What you want is two separate lines that will provide the correct current magnitude and phase at their load ends while having equal voltage magnitudes and phases at their input ends so that they can be joined together at the common junction point. So how do you know how long to make each line?
Roy Lewallen, W7EL, has written a utility program called Arrayfeed1 to do the necessary calculations.
Use of this program is explained in great detail both in the help file and in Chapter 8 of the 21st and later editions of The ARRL Antenna Book. Without repeating the details here, basically you enter the feedpoint conditions for each element and the characteristic impedance (Zo) of each feedline. The program will calculate the electrical length in degrees for each line. If you've entered a Velocity Factor (VF) you'll also be shown the physical length that corresponds to each electrical length.
In general the Arrayfeed1 program will tell you everything you need to know. But what if you want to actually visualize what is happening along the length of each line? That's where Zplots can help.
At left is the Zplots "TL FF" (Transmission Line at Fixed Frequency) Generate Data setup for Line 1. The entries in the top portion (namely a section of 75 ohm line that is 68.81 electrical degrees in length) correspond to the values from the Arrayfeed1 program. The entries in the bottom portion (impedance of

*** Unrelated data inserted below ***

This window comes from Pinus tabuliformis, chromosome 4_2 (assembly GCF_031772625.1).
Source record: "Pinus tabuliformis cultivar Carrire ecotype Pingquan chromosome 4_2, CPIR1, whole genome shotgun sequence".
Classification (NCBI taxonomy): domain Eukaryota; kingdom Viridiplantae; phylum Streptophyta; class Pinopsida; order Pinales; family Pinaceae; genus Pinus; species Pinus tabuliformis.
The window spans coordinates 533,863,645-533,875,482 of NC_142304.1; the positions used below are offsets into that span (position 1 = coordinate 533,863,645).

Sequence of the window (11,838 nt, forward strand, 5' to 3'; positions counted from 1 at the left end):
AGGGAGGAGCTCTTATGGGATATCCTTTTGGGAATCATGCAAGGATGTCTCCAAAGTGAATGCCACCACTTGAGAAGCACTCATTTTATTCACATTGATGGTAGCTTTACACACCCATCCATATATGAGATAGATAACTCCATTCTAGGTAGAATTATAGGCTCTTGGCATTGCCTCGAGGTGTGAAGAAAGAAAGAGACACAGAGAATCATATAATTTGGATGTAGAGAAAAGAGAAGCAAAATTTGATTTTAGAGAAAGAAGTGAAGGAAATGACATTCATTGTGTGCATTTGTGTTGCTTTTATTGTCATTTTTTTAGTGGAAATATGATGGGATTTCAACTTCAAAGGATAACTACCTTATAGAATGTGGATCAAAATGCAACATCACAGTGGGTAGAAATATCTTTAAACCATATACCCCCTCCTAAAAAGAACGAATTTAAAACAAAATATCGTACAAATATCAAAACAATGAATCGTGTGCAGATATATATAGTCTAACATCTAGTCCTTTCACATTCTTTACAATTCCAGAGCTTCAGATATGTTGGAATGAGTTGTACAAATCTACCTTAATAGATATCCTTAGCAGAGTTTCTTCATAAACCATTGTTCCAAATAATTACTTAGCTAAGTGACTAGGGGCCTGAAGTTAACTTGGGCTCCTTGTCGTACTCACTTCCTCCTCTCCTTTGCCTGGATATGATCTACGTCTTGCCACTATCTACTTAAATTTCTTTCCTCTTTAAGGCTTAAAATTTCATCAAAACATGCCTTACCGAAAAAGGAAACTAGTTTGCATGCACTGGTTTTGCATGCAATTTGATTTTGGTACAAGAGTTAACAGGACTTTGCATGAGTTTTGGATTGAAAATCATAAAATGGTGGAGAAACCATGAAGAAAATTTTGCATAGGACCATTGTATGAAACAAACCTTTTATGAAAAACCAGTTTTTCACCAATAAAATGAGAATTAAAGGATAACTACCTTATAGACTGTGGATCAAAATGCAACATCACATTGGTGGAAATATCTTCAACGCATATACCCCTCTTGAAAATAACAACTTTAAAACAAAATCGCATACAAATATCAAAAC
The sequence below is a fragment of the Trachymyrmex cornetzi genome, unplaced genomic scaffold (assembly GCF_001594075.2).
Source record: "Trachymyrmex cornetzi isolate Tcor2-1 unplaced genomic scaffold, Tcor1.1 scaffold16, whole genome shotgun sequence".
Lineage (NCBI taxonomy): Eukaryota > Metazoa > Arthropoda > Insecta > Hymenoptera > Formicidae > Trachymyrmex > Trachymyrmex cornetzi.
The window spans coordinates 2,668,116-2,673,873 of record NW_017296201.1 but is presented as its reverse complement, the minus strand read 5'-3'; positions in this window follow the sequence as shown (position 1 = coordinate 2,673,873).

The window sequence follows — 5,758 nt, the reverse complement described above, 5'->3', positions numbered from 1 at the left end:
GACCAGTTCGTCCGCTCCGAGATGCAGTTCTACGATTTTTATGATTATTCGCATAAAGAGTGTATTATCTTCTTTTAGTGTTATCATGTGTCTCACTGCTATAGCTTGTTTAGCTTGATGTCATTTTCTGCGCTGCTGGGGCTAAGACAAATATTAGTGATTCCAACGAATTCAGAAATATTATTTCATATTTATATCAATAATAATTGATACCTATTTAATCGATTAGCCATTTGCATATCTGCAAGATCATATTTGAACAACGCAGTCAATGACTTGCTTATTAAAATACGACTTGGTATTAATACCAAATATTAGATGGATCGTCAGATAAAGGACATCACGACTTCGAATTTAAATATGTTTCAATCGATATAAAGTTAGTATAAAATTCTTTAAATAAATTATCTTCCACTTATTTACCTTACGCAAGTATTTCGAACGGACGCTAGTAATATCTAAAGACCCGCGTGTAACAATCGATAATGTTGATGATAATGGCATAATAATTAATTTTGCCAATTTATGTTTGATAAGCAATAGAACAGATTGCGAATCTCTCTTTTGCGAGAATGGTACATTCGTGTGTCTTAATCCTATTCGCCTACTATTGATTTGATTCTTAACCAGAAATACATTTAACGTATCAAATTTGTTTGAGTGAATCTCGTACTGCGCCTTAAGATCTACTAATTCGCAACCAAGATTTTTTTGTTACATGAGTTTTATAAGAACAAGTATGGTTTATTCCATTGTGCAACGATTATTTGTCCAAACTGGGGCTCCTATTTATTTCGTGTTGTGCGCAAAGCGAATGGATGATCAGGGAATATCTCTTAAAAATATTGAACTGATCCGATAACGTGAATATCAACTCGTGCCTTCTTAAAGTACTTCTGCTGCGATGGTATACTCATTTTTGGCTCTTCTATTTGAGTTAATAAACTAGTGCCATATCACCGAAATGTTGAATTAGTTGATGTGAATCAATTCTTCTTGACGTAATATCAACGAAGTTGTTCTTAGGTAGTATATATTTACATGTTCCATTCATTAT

37.53-j19.1ohms and a current of 1 amp at 0 degrees phase angle) match the EZNEC "Source Data" for element 1. Notice that the current magnitude and phase at the load (antenna) end of the line are set explicitly to 1 amp at 0 degrees. With Zplots you specify the magnitude and phase directly as opposed to entering a ratio of currents as with Arrayfeed1.
Even though you set the current at the load what you want to see is the voltage magnitude and phase along the length of the line. Choosing "E-mag (V)" and "E-phase (deg)" for the left and right trace selections will produce the chart below.
Although the line length is 68.81 degrees the scale for the X axis of the chart has been set to a span of 0 to 80 degrees. This was done merely to provide nice round numbers for the vertical gridlines.
At the load end of the line (towards the right) notice that the values for the voltage magnitude (red trace) and voltage phase (blue trace) match those shown by EZNEC for source 1 at the base of element 1. Following both traces to the left (towards the input end of the line) you can see how the magnitude and phase change.